The means of creation was the dynamis logike ("power expressed in words"). At first there proceeded from God the Logos who, generated in the beginning, was to produce the world by creating matter from which the whole of creation sprang. Creation is penetrated by the pneuma hylikon, "world spirit," which is common to angels, stars, people, animals, and plants. This world spirit is lower than the divine pneuma, and becomes in a person the psyche or "soul," so that on the material side and in his soul a person does not differ essentially from the animals; though at the same time the person is called to a peculiar union with the divine spirit, which raises people above the animals. This spirit is the image of God in humanity, and to it humanity's immortality is due.
The first-born of the spirits fell and caused others to fall, and thus the demons originated. The fall of the spirits was brought about through their desire to separate man from God, in order that he might serve not God but them. Man, however, was implicated in this fall, lost his blessed abode and his soul was deserted by the divine spirit, and sank into the material sphere, in which only a faint reminiscence of God remained alive.
As by freedom humanity fell, so by freedom humanity may turn again to God. The Spirit unites with the souls of those who walk uprightly; through the prophets he reminds men of their lost likeness to God. Although Tatian does not mention the name of Jesus, his doctrine of redemption culminates in his Christology.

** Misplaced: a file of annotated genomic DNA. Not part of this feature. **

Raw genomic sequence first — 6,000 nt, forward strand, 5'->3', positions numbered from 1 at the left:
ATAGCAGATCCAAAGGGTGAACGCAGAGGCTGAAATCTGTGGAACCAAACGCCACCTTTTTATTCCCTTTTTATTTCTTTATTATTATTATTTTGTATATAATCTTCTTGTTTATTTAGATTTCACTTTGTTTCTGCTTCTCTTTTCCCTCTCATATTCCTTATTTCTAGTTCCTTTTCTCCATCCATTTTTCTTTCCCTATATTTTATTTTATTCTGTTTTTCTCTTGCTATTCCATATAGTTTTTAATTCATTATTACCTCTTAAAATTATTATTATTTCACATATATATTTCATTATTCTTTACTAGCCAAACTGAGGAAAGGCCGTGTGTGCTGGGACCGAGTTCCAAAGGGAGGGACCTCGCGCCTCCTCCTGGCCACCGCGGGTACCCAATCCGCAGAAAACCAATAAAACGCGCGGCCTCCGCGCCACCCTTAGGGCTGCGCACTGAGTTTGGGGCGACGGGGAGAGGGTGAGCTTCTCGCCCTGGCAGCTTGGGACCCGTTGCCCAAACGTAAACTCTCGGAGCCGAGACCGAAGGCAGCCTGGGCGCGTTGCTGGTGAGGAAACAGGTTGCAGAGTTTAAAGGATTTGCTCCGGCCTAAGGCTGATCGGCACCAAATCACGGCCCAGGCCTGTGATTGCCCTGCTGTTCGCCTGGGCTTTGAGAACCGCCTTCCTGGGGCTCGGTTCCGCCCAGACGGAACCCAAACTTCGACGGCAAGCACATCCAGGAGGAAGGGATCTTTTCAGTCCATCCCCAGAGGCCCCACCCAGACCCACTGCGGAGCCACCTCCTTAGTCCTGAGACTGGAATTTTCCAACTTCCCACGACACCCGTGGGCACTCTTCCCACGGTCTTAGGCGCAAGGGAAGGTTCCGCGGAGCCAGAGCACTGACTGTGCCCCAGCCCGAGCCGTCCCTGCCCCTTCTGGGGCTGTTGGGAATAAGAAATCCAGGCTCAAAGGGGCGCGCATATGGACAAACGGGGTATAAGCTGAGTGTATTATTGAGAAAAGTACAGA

- ↑ F. L. Cross (ed.), "Diatessaron" and "Peshitta," in The Oxford Dictionary of the Christian Church (New York: Oxford University Press, 2005).
- ↑ Bart D. Ehrman, Misquoting Jesus: The Story Behind Who Changed the Bible and Why (HarperCollins, 2005).
- ↑ F.L. Cross (ed.), "Diatessaron," in The Oxford Dictionary of the Christian Church (New York: Oxford University Press. 2005).
- ↑ Address to the Greeks Retrieved January 9, 2019.
- ↑ Text of Tatian's Address to the Greeks Retrieved January 9, 2019.
- Cross, F.L. and E. A. Livingstone (eds.), "Diatessaron," in The Oxford Dictionary of the Christian Church. New York: Oxford University Press, 2005. ISBN 978-0192802903
- Ehrman, Bart D. Misquoting Jesus: The Story Behind Who Changed the Bible and Why. HarperCollins, 2005. ISBN 978-0060738174
- Ferguson, E. Doctrinal Diversity: Varieties of Early Christianity (Recent Studies in Early Christianity, 4). Routledge, 1999. ISBN 978-0815330714
- Joosten, Jan. "The Gospel of Barnabas and the Dietessaron." Harvard Theological Review 95.1 (2002): 73-96.
- Joosten, Jan. "Tatian's Diatessaron and the Old Testament Peshitta." Journal of Biblical Literature, Vol. 120, No. 3 (Autumn, 2001): 501-523.
- McCarthy, Carmel. Saint Ephrem's Commentary on Tatian's Diatessaron: An English Translation of Chester Beatty Syriac MS 709 with Introduction and Notes. Oxford University Press, 1994. ISBN 978-0199221639